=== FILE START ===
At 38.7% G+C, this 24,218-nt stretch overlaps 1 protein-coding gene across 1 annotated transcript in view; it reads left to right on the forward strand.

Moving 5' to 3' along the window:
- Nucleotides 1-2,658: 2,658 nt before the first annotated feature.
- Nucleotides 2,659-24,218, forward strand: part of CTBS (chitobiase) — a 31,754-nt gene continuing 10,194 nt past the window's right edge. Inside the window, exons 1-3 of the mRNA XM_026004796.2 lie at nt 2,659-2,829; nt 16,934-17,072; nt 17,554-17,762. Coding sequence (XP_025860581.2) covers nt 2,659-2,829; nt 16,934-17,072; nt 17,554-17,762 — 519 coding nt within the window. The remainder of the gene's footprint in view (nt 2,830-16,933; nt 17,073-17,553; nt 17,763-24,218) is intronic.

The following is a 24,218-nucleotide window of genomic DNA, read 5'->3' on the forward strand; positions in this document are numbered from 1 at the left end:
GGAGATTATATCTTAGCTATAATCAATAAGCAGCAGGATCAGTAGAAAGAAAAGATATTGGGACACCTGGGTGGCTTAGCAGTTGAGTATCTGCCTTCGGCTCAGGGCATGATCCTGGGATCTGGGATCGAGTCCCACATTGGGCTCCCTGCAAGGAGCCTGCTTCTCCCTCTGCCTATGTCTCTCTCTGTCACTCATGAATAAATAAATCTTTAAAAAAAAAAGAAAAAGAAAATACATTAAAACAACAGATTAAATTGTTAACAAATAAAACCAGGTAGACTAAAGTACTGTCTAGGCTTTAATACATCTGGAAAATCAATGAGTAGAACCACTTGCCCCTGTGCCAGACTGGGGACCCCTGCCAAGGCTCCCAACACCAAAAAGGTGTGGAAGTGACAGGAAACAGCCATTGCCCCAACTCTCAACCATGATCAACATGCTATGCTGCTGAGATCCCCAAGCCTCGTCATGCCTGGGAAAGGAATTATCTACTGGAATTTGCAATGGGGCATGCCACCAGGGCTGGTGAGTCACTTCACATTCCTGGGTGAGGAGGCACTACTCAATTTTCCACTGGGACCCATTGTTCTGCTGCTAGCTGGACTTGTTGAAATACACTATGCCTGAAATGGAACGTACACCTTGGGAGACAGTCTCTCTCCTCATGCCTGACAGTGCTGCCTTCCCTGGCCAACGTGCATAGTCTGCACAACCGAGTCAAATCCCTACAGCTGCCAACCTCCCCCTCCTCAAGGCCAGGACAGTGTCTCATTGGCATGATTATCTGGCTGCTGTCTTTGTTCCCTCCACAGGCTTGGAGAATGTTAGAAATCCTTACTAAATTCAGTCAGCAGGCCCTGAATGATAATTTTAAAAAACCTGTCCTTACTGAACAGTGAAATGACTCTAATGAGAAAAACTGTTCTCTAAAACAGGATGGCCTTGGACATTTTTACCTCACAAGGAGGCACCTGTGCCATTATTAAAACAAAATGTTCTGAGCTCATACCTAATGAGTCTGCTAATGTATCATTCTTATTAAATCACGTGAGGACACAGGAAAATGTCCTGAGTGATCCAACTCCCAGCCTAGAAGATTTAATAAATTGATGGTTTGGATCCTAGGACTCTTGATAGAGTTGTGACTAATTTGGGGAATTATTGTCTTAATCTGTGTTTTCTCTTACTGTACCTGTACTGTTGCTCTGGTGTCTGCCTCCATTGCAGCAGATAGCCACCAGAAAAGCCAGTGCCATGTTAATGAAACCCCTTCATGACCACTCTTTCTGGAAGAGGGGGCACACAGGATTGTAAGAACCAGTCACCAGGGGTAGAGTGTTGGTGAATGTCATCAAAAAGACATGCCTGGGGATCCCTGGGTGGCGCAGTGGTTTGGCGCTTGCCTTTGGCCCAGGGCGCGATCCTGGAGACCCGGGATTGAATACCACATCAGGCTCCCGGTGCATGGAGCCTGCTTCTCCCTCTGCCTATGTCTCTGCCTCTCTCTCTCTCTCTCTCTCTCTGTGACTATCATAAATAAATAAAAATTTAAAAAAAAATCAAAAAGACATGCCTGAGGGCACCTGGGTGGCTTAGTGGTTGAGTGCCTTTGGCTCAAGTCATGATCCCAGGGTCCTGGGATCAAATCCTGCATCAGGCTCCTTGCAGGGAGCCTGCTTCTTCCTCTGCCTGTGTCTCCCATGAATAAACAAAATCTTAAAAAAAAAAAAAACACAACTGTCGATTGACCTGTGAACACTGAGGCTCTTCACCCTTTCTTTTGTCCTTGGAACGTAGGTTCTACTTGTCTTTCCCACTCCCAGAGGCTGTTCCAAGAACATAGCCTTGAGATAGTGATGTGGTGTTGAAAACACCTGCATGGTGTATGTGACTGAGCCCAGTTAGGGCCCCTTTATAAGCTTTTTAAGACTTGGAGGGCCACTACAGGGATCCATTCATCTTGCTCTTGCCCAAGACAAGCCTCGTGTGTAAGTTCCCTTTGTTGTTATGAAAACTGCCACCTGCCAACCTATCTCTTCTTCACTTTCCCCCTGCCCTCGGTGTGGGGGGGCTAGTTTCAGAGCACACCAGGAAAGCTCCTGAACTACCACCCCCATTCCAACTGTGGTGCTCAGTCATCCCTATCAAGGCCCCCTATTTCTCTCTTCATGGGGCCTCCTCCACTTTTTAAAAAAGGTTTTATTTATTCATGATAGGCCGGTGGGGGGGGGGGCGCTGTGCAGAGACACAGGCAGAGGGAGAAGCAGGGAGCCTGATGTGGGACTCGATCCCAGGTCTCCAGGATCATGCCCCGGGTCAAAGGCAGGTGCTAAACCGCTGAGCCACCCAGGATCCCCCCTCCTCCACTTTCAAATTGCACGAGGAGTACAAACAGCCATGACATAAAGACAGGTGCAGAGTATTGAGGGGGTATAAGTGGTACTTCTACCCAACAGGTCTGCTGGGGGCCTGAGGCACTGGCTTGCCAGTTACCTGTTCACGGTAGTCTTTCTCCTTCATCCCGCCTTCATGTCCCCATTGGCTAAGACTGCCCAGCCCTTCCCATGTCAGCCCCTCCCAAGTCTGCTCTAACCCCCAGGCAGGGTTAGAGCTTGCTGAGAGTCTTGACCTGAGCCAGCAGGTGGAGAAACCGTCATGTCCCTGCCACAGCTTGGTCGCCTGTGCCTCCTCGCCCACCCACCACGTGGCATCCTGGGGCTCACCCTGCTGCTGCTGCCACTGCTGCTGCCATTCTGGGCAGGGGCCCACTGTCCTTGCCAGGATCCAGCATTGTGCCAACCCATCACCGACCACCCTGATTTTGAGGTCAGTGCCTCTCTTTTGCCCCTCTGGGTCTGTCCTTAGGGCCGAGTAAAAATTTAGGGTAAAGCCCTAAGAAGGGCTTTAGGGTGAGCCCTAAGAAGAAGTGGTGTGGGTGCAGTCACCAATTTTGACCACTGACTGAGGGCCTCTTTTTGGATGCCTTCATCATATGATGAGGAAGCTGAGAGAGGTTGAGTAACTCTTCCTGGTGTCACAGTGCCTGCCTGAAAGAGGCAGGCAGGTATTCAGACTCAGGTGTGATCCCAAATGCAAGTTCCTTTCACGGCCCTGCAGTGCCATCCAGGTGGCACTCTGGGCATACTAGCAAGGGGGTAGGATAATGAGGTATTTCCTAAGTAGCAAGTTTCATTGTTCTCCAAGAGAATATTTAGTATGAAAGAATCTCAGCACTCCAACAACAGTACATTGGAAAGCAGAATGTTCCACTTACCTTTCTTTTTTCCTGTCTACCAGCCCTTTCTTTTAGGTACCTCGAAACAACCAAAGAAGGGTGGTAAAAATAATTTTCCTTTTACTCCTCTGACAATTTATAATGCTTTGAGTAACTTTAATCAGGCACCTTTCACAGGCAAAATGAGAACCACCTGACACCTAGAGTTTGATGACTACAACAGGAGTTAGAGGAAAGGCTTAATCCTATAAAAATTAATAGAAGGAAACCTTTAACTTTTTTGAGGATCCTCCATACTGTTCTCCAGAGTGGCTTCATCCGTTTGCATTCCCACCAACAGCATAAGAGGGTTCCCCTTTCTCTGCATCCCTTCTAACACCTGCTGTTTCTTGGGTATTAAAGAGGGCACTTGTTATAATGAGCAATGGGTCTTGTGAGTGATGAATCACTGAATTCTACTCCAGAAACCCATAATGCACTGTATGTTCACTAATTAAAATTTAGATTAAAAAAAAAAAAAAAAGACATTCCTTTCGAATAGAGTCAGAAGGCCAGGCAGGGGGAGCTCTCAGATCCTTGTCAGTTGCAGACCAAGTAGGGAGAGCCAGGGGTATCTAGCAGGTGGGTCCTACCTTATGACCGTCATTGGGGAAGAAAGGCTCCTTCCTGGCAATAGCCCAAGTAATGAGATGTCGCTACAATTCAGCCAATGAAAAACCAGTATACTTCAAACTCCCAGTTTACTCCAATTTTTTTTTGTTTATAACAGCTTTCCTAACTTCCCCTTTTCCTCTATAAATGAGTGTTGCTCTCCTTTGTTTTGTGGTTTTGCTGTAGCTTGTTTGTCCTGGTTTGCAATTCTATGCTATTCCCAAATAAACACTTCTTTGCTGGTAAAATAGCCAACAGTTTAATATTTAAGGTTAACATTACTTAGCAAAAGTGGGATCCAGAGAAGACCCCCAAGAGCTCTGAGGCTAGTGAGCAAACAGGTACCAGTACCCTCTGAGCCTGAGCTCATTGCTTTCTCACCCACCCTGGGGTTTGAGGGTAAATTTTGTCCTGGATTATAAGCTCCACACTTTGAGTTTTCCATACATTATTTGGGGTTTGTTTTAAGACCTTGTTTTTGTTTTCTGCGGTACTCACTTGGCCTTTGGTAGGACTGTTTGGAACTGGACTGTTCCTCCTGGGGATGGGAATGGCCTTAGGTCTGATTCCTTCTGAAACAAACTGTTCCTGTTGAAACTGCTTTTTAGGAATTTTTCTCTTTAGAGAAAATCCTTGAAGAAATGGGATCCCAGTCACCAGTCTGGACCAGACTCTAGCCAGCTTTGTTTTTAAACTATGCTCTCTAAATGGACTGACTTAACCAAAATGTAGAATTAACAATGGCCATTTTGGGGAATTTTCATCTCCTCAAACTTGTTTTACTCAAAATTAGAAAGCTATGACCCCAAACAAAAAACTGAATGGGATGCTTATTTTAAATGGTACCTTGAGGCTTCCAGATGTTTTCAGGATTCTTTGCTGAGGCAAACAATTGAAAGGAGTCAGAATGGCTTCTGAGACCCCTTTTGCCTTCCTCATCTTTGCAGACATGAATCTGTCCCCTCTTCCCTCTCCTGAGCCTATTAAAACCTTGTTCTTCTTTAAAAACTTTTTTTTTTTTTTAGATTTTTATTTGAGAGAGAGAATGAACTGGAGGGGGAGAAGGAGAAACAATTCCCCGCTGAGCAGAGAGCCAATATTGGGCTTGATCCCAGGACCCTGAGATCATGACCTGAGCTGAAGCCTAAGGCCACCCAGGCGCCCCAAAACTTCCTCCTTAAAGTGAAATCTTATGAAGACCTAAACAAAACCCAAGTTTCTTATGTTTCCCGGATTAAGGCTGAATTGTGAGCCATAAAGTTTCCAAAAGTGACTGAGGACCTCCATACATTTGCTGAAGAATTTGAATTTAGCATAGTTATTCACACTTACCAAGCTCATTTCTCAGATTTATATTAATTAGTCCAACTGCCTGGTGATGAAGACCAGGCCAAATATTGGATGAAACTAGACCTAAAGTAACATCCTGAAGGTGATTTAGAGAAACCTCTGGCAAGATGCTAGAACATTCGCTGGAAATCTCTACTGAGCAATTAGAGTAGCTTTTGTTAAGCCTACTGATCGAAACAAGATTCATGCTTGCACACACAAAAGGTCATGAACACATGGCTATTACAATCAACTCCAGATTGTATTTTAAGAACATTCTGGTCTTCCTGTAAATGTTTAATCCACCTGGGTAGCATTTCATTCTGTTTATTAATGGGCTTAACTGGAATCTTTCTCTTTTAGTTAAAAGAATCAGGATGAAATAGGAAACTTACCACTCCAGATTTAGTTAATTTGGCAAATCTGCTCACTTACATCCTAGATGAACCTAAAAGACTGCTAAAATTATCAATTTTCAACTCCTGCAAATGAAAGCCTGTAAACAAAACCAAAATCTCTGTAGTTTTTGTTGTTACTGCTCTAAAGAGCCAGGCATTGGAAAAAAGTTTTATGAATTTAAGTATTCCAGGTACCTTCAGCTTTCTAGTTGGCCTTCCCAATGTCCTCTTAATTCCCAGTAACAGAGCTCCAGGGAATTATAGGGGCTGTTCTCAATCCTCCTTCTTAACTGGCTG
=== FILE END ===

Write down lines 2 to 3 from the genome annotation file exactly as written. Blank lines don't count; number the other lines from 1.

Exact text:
Moving 5' to 3' along the window:
- Nucleotides 1-2,658: 2,658 nt before the first annotated feature.